Older and younger workers benefit businesses
Both older and younger employees are needed in businesses to capitalize on the talents of both groups. It is a myth that older workers tend to be burned out and less productive than their younger colleagues. Many employers have stereotypes about the older worker such as, being older means there are more health problems that might cause the person to miss a lot of work or be a drag on the company’s health insurance plans.
It is also a misconception that older workers need to be paid more than a younger person in the same position. Many people in this age group find that it takes longer to land a job because of these misconceptions some employers have.
Some of the results found in a study of several thousands of employers and millions of workers by Aon Hewitt for AARP came up with these findings.
• The 50-plus age segment in the workforce continues to be more engaged than younger workers.
• 50-plus workers are a critical component of high performance businesses.
• There is a lower turnover rate in older worker groups.
• Adding more employees to your talent pool results in minimal increases in total labor costs.
• These workers contribute to the value-added proposition outweighing any incremental costs.
• Current and future financial needs are the top reasons employees stay in the workforce beyond age 50. Psychological and social fulfillment also play a role.
Many of the more than 78 million baby boomers are choosing not to retire as previous generations have done. Also a lack of retirement planning results in many working longer in order to build up more retirement benefits and save for the future when their income will be reduced. Marital status and health insurance availability also play a role in making the retirement decision.
According to a recent Gallup poll, Americans age 55 and up plan to work until they are 69, up from 64 in 2001. Many choose to work longer simply because they want to. They enjoy their job and the interaction with other people.
Traits that are valued in most older employees and reasons employers should give serious consideration to hiring and retaining older workers include the following.
• Problem-solving skills
• Ability to multi-task
• High ethical standards
• Customer service acumen
• Listening skills
• Leadership qualities
Advantages to employers of younger workers include higher technology skills, high energy levels, enthusiasm, flexibility, innovation. When hiring inexperienced, younger employees the compensation expense is often lower than for the older, more experienced workers.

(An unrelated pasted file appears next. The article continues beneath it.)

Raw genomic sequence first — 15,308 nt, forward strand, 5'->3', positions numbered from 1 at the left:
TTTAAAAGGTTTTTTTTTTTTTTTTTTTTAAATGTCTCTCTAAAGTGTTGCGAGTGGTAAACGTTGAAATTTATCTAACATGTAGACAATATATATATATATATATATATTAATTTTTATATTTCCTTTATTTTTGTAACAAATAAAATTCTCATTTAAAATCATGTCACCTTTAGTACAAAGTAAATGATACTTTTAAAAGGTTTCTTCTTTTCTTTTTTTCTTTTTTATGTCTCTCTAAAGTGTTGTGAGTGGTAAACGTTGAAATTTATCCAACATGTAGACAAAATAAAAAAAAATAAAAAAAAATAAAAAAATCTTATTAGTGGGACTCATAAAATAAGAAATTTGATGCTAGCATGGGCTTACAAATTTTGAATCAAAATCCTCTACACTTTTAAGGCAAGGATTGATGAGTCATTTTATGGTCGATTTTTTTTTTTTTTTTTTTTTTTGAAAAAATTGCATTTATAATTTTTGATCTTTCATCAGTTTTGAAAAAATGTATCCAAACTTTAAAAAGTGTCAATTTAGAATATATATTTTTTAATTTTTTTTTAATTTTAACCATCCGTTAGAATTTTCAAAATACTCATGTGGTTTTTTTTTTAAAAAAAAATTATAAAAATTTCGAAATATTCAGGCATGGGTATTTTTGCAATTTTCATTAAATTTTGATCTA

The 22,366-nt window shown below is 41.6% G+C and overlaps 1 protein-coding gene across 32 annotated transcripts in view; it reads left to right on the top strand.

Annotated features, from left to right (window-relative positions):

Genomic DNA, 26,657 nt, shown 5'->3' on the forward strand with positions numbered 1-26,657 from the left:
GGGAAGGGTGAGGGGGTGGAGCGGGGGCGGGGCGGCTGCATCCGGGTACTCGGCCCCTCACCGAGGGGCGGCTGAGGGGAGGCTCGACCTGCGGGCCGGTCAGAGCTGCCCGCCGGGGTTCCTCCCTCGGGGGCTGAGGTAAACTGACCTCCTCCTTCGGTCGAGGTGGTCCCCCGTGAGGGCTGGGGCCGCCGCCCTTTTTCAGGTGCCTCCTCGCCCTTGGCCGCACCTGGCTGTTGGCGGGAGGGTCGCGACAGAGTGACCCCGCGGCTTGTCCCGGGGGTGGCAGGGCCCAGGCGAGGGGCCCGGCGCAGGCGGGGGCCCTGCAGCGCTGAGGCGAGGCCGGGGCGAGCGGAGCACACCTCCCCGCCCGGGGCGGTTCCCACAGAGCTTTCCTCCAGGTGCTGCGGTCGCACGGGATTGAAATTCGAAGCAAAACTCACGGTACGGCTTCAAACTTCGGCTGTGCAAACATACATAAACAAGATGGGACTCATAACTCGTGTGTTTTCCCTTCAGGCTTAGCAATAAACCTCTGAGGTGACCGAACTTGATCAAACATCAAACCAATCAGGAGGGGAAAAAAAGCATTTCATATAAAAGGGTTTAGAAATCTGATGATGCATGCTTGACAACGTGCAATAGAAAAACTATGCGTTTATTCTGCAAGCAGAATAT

With multiple generations now sharing the workplace, there are many career lessons the two groups can learn from each other. It can be challenging for managers with multiple age groups that have different types of behaviors, motivations and practices to work together successfully, but it can be done. Mentoring will produce many benefits, both older to younger and vice versa. Research has shown that mixed age groups of employees in teams are the most productive.
Employers should be open minded in recruiting efforts with the goal to always hire the most competent candidates, regardless of age. The Older Workers Benefits Protection Act, OWBPA, passed by Congress in 1990 as an amendment to the Age Discrimination in Employment Act, ADEA, is designed to safeguard older workers from age discrimination. In general, it prohibits age discrimination for benefits, including health insurance and life insurance and covers workers over 40 years of age.
People are living longer and are healthier, enabling longer productive careers. The future will have the most age diversified workforce ever. Employers and employees can both benefit from the strengths that are brought to the workplace from older workers. It is a win-win situation.
Becky Vaughn-Furlow retired from Trustmark Bank as executive vice president and human resources director. She can be contacted by emailing email@example.com.
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